Parliamentary Research Branch


PRB 98-1E


Prepared by:
Frédéric Forge
Science and Technology Division
October 1998

Provel, a division of Eli Lilly Canada Inc., submitted an application for approval of its product based on recombinant bovine somatotropin (rbST) in March 1988. At Provel’s request, the application was put on hold in May 1996.

In 1990, Monsanto Canada made an application for approval of its rbST-based product (sometribove, marketed under the name "Nutrilac").

In April 1994, the Standing Committee on Agriculture and Agri-Food published a report entitled rbST in Canada. The Committee made seven recommendations including the imposition of a one-year moratorium for conducting a detailed review of the impact of rbST and creation of a task force to carry out that review.

A one-year moratorium on the sale of rbST was put in place in July 1994. This moratorium is still in effect.

In September 1994, the Minister of Agriculture and Agri-Food created an rbST Task Force; this task force includes a representative from each of the following organizations: Agriculture and Agri-Food Canada, Consumers Association of Canada, Dairy Farmers of Canada, Industry Canada, Monsanto Canada inc., the Council for the Dairy Industry of Canada and Provel ( a division of Eli Lilly Canada Inc.).

In May 1995, the rbST Task Force published its report entitled Review of the Potential Impact of Recombinant Bovine Somatotropin (rbST) in Canada. (See Section on Impact of rbST on the Dairy Industry.)

In May 1997, an article in the Globe and Mail reported that some Health Canada scientists had questioned the process for assessing the impact of rbST on human health.

In July 1997, the Dairy Farmers of Canada asked that the Auditor General review the rbST approval process, that the Codex alimentarius Commission(1) express an opinion on whether the hormone is harmless, and that Health Canada inform the public of the process for assessing the approach used in deciding whether to grant approval.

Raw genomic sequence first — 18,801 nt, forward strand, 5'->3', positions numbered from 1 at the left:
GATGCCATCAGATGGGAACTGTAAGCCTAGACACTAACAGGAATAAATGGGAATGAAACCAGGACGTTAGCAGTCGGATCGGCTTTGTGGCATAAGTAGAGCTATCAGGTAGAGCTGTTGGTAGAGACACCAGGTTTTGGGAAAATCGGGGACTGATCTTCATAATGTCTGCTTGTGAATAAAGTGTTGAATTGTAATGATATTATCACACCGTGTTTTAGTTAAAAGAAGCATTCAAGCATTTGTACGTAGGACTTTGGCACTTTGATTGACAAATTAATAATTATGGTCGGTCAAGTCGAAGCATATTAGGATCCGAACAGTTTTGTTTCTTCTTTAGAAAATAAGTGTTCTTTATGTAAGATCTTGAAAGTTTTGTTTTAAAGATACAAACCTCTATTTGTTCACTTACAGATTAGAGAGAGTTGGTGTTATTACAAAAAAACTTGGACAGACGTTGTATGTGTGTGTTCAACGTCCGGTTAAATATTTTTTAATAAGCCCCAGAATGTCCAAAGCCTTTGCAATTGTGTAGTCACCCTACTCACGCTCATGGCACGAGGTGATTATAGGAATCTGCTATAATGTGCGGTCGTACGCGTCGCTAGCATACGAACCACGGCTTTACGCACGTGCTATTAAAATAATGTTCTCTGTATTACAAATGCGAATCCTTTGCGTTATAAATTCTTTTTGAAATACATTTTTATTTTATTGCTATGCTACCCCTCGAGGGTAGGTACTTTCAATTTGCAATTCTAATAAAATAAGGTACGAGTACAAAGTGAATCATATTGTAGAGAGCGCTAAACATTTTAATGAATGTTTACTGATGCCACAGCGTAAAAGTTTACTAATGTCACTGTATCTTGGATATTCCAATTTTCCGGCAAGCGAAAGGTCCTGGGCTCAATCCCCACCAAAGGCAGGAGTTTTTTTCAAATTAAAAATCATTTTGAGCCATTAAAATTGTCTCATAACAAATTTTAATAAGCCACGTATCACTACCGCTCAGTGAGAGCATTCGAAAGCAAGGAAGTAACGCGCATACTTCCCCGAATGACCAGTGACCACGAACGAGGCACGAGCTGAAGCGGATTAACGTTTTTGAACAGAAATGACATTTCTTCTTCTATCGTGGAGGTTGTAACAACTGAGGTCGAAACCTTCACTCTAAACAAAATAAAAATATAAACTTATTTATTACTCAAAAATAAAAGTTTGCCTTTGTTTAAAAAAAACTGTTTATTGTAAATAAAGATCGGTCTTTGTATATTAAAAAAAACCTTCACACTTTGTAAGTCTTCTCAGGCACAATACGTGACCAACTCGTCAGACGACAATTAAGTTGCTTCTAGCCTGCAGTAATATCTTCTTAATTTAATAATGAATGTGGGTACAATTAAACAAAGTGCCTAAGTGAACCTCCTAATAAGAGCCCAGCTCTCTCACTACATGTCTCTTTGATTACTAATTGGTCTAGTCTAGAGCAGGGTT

In July 1997, the Netherlands proposed a motion to the Codex alimentarius requesting that establishment of a maximum limit for residues be delayed while data relating to human health were reassessed by the Joint FAO-WHO Expert Committee(2) on Food Additives and the application of "legitimate factors other than the scientific analysis" was reviewed. Canada voted against the motion.

The assessment of rbST is still on-going. Health Canada has asked Monsanto for further information on the impact of rbST on the animals treated. There have also been two major developments:

  • An internal Health Canada team made up of renowned scientists has examined the process for assessing rbST following the questioning of this process by scientists from the department (some criticisms had appeared in the press). The study has revealed certain flaws in the evaluation process and its scientific findings.
  • An evaluation by a third party, which will be included in the decision-making process, is under way. Two groups of experts -- under the direction of the Canadian Association of Veterinarians for the animal health aspect and the Royal College of Physicians and Surgeons of Canada for the human health aspect -- are currently evaluating the product. The report is scheduled to appear in the fall of 1998.

As long as rbST has not received a notice of compliance, it cannot be sold legally in Canada.


(1) The Codex alimentarius (the Latin term for food code) Commission is part of the World Health Organization (WHO) and the United Nations Food and Agriculture Organization (FAO) and has 146 member countries. Since it was established in 1962, one of its goals has been to define food standards and codes governing hygiene and technology in light of the safety of food additives and contaminants (it has evaluated more than 700 additives and determined more than 3,200 maximum levels of pesticide residues).

(2) United Nations Food and Agriculture Organization (FAO) and the World Health Organization (WHO).